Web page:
It’s time. The people of Southeastern Massachusetts have waited far too long for convenient rail service to Boston. Rail service is critical to enhancing two-way commerce and tourism, addressing a portion of the state’s housing shortage and improving the quality of life for residents from the South Coast to Boston.
We are pleased that the Baker administration is working to provide full funding of Phase I of the South Coast Rail Project in the next Capital Improvement Plan (CIP), due later in March. This will keep the project moving forward toward its target completion date in 2022.
Indeed, much of the groundwork has already been laid, with all early actions completed within the allocated budget:
• Eleven of 12 necessary municipal permits have been obtained;
• Section 401 Water Quality Certification (DEP) for the State-of-Good-Repair culvert and bridge projects has been received;
• Chapter 91 License (required for Weaver’s Cove) has been received;
• MESA Conservation Management Permit has been issued;
• Section 404 Permit (U.S. Army Corps of Engineers) for State-of-Good-Repair has been received;
• The contract for long-lead track work has been awarded;
• Contract requests for four bridges (the last bridges requiring upgrading or replacement along the New Bedford Main Line) have been advertised, with a bid opening date of March 26;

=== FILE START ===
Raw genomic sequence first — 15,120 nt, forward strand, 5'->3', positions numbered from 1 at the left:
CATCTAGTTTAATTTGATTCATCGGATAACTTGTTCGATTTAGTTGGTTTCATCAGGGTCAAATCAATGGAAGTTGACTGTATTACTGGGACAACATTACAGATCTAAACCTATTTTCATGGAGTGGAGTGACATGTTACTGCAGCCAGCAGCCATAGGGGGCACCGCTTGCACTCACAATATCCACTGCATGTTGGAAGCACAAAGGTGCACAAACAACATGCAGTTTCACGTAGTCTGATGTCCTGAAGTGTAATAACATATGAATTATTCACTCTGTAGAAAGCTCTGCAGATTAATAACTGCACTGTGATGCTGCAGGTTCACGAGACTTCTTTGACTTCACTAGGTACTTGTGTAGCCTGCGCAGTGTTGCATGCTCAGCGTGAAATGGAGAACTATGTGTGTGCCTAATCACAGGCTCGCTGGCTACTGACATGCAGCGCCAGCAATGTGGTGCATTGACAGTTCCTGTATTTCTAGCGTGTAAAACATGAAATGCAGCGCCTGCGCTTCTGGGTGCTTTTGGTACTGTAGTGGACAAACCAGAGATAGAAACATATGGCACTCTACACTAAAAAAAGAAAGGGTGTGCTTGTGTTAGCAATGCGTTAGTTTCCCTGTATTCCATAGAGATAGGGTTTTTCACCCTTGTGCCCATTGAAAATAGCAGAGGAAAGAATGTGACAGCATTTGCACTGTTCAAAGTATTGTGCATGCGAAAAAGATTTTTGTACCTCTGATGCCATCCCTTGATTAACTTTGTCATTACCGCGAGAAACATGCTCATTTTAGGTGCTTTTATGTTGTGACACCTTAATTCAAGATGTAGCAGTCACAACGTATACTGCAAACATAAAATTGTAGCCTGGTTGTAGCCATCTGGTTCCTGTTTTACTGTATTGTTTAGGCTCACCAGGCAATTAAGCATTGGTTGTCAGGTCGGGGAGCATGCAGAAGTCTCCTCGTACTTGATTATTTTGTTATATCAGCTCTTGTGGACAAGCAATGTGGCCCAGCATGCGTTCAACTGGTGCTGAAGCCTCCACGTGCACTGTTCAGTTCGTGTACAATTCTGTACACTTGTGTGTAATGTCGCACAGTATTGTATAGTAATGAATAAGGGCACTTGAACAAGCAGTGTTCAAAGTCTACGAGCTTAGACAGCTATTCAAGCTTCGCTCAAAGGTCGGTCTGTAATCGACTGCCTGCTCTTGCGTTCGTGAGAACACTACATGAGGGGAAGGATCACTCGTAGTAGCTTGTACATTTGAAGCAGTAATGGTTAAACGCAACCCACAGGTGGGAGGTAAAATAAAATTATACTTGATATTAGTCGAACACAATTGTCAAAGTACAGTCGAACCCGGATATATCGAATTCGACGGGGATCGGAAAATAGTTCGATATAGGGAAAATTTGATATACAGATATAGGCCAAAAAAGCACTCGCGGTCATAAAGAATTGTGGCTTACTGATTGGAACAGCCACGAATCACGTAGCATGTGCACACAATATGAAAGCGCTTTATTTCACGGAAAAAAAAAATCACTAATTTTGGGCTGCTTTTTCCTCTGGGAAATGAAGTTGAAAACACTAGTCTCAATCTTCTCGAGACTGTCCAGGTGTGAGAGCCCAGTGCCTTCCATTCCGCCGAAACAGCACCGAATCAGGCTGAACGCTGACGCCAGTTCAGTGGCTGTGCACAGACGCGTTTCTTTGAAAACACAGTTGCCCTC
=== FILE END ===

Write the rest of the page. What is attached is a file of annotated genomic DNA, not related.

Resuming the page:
• The land acquisition process is well underway;
• The procurement process to secure a new Project Management/Construction Management team to oversee the project is underway, and a staffing plan is being developed;
With municipal permits in place, certifications awarded, and contracts waiting to be signed, the South Coast Rail project has never been this close to becoming a reality.
Completing Phase I is the next step, and can begin as soon as funding is awarded. It involves work along the Middleboro and Fall River secondary lines and the New Bedford main line, including: rehabilitation or replacement of 46 culverts, work at the Tarkiln Hill Road grade crossing in New Bedford, and wetland impact mitigation at six locations. Upon receiving funding of this phase, Mass DOT will be able to finalize staffing and begin construction promptly.
Phase I requires a significantly smaller investment than Phase II, and resources are available and can be tapped from funds already existing in the State Rail Enhancement Program and the state bond capital program. Essentially, there is no justifiable reason to withhold funding in whole or part at this juncture.
Considering the great strides made to date, the availability of funds, and the many new opportunities rail service will provide for business, education, employment, tourism, and entertainment, full funding of Phase I of the South Coast Rail Project makes great sense. While we are grateful to the Baker administration for its work on the project thus far, we can finally make commuter rail a reality with full funding of Phase I.
Paul Chasse and Tim Cole are co-chairs of the Rail to Boston Coalition.